Difference between := and ← in pseudocode

This is a snippet from some pseudocode for a sorting algorithm. In it, the symbol ← is used to denote assignment, for example for the variable done. However, in the while loop the statement done:= false is written. I would assume it is also an assignment statement but I suspect it means somethings else, or perhaps extra, since if not, the ← would have simple be used again.

Algorithm MyAlgorithm(A, n)
Input: Array of integer containing n elements
Output: Possibly modified Array A

done ← true
j ← 0
while j ≤ n - 2 do
if A[j] > A[j + 1] then
swap(A[j], A[j + 1])
done:= false
j ← j + 1
• This appears to be a slip-up in writing the code. At first I thought the arrow may denote "declare + define", whereas := would denote "redefine", but it's clear that j is redefined using the arrow below. In general, := is an assignment in pseudocode; to be honest, I've never seen the arrow in actual pseudocode. – Eric Jan 17 '13 at 17:09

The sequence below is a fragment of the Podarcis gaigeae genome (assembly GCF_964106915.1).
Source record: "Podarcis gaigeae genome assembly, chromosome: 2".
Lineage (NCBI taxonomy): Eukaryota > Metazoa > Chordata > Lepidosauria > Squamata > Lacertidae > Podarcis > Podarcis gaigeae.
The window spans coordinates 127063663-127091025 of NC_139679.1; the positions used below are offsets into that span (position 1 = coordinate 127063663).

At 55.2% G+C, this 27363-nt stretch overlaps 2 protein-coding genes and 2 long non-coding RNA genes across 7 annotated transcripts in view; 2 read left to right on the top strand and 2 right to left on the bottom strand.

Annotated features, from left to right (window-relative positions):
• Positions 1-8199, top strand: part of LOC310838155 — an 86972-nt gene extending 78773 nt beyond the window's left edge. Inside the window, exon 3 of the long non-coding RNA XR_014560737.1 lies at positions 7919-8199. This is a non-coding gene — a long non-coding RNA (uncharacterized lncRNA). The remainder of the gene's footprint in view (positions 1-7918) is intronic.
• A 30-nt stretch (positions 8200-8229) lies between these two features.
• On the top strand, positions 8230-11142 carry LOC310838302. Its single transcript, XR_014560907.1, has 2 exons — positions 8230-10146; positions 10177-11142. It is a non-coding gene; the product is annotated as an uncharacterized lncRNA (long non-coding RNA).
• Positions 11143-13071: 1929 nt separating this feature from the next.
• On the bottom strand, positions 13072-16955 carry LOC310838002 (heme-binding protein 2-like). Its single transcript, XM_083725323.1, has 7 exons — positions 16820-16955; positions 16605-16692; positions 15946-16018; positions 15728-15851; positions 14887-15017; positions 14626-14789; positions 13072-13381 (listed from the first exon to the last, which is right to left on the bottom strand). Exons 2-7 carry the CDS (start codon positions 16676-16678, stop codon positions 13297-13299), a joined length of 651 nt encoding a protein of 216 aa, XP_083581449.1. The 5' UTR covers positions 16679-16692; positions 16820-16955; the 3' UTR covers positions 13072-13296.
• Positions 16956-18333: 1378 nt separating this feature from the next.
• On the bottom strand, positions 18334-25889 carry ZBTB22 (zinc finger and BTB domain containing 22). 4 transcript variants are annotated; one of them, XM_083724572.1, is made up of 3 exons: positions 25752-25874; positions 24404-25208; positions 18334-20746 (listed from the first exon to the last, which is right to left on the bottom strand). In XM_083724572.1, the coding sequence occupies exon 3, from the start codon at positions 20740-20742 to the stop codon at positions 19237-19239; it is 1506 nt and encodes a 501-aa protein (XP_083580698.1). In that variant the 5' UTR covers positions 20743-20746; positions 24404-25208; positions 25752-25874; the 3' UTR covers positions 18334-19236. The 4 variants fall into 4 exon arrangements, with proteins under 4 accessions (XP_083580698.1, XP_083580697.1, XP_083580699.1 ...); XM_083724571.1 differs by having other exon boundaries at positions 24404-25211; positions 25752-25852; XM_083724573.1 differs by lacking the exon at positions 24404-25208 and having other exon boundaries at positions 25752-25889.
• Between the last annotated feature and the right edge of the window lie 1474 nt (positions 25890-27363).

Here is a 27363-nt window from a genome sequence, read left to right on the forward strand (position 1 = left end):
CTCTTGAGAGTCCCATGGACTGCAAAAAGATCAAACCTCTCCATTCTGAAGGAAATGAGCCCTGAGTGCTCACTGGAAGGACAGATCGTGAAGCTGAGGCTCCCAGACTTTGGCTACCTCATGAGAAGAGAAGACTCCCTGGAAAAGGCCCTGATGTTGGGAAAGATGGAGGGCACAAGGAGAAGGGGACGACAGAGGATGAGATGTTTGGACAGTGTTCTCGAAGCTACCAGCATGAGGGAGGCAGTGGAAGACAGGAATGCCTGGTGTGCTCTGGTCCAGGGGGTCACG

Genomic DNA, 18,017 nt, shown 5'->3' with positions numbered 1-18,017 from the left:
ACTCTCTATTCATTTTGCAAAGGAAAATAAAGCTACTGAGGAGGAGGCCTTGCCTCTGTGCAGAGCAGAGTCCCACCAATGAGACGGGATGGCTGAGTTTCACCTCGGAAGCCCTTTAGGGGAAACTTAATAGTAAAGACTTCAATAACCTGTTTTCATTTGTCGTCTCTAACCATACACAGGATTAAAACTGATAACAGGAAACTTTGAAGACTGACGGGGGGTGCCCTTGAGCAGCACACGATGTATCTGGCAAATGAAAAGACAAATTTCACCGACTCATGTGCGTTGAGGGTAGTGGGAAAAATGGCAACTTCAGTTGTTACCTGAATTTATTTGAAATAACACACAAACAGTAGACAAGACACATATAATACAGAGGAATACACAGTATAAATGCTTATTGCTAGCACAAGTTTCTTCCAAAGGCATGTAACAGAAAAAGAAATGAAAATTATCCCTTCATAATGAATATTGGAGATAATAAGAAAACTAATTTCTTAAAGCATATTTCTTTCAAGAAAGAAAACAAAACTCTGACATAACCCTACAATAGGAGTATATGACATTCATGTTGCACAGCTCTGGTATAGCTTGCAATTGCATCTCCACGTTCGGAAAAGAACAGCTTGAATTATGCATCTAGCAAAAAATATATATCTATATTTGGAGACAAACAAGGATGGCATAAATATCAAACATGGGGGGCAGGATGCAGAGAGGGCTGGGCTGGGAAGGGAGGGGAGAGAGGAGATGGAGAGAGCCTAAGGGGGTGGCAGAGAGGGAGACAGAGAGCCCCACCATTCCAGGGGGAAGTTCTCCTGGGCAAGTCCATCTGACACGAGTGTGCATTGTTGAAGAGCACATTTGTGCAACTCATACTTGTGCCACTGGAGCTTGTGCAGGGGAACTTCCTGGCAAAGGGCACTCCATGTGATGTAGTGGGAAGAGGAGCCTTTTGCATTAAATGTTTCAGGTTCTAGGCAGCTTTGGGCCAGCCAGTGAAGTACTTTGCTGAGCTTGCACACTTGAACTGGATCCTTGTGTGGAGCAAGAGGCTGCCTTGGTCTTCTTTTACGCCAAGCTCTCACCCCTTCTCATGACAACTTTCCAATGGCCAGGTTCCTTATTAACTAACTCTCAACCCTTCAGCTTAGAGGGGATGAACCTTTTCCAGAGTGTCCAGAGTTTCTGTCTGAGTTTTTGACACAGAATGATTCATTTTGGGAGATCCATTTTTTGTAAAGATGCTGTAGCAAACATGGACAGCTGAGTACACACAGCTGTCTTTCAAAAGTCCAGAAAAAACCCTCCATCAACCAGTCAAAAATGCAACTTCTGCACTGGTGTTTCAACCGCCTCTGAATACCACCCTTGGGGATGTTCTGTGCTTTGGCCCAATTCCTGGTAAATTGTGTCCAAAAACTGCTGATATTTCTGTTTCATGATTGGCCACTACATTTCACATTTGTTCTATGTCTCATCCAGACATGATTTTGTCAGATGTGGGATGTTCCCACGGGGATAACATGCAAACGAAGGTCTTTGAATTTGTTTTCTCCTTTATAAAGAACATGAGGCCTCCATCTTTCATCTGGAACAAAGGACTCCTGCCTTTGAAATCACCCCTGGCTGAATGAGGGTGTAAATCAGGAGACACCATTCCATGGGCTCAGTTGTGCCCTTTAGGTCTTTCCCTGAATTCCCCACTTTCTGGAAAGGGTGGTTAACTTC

• @Eric You should put this as an answer, I think it's as much an answer as it gets. However, I've seen as assignment (and use it myself) quite a lot. As long as people are consistent, it doesn't really matter much, as the given pseudocode obviously isn't. – Pål GD Jan 17 '13 at 17:17
• @PålGD Posted it, with an extra reference to Wikipedia. It's worth noting that they do recognize both the arrow and :=, though they mention that := is "more common". – Eric Jan 17 '13 at 17:21